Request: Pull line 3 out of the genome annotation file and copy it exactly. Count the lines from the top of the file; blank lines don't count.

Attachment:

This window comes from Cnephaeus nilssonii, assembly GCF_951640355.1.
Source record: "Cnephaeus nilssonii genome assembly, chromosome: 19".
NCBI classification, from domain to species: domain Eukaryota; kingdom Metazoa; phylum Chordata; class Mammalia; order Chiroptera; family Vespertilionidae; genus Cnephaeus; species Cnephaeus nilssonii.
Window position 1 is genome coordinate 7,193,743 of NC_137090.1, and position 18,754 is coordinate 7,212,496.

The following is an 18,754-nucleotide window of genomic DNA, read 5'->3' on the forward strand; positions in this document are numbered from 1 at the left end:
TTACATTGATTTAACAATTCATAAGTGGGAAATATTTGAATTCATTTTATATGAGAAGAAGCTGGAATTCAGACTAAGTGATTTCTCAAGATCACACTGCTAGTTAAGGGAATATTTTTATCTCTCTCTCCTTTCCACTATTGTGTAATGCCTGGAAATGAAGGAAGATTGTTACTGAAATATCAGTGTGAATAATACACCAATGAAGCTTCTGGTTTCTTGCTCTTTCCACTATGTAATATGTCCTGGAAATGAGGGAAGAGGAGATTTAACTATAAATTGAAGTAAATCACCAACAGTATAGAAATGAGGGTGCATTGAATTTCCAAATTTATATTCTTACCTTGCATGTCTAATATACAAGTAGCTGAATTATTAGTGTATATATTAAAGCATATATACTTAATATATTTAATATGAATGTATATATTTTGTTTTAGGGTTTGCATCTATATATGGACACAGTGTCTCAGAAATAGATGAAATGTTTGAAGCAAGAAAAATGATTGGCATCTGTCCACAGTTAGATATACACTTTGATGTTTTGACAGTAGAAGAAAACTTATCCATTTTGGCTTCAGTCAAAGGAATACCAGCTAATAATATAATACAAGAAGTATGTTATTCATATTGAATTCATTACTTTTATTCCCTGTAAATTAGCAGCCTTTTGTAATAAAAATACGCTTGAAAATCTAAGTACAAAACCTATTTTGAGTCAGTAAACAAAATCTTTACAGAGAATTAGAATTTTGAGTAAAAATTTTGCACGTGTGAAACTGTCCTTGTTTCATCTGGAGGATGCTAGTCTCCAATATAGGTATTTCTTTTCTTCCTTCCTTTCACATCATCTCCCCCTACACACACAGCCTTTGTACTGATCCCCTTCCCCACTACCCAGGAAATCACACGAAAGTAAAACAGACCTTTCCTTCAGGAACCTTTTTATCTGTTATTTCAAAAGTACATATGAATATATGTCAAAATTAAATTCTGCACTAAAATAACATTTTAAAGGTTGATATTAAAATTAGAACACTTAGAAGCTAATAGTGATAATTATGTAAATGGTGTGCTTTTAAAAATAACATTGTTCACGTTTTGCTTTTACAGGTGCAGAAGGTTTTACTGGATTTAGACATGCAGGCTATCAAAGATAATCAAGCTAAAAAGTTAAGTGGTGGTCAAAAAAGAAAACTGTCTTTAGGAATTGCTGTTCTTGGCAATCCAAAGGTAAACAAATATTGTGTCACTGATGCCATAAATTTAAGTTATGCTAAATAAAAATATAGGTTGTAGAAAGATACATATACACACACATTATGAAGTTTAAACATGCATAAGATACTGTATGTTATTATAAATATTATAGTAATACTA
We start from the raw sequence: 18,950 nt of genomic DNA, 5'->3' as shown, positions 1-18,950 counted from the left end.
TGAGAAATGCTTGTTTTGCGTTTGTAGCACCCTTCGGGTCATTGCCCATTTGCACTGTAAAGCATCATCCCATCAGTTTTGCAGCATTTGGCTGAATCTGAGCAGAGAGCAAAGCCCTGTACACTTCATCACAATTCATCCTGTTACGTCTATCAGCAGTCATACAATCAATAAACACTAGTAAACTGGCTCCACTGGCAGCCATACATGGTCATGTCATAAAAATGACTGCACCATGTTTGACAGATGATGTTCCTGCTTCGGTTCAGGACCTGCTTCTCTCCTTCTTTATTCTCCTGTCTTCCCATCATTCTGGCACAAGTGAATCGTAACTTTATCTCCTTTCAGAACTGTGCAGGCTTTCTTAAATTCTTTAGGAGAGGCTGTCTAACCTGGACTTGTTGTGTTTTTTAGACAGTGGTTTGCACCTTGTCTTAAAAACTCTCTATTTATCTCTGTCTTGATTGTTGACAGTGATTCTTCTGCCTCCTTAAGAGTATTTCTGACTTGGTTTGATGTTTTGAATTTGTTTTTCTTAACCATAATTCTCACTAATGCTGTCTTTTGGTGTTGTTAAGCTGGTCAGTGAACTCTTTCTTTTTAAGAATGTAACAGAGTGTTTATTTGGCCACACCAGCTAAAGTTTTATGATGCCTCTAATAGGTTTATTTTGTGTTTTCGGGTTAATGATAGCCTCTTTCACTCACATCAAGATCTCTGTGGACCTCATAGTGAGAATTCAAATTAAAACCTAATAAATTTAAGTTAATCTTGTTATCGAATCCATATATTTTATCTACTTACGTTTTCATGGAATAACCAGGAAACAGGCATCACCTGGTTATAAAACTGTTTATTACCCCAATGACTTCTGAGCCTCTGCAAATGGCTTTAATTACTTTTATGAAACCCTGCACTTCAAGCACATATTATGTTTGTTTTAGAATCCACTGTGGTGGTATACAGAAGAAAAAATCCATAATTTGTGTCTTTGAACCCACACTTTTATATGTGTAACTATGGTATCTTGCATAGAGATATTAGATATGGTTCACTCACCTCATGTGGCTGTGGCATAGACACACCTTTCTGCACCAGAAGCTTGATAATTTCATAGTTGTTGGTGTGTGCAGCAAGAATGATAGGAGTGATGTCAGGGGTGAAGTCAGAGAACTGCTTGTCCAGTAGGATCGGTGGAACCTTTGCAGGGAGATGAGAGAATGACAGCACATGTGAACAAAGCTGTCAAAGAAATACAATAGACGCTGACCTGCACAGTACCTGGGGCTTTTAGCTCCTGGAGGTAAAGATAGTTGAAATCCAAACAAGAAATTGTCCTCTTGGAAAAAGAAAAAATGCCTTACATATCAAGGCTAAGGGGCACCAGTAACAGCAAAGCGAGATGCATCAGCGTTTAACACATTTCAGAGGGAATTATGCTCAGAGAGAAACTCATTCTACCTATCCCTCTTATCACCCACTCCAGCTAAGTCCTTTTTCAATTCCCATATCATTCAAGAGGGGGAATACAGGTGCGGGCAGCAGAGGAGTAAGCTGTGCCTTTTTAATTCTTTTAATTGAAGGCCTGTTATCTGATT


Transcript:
NCBI classification, from domain to species: domain Eukaryota; kingdom Metazoa; phylum Chordata; class Mammalia; order Chiroptera; family Vespertilionidae; genus Cnephaeus; species Cnephaeus nilssonii.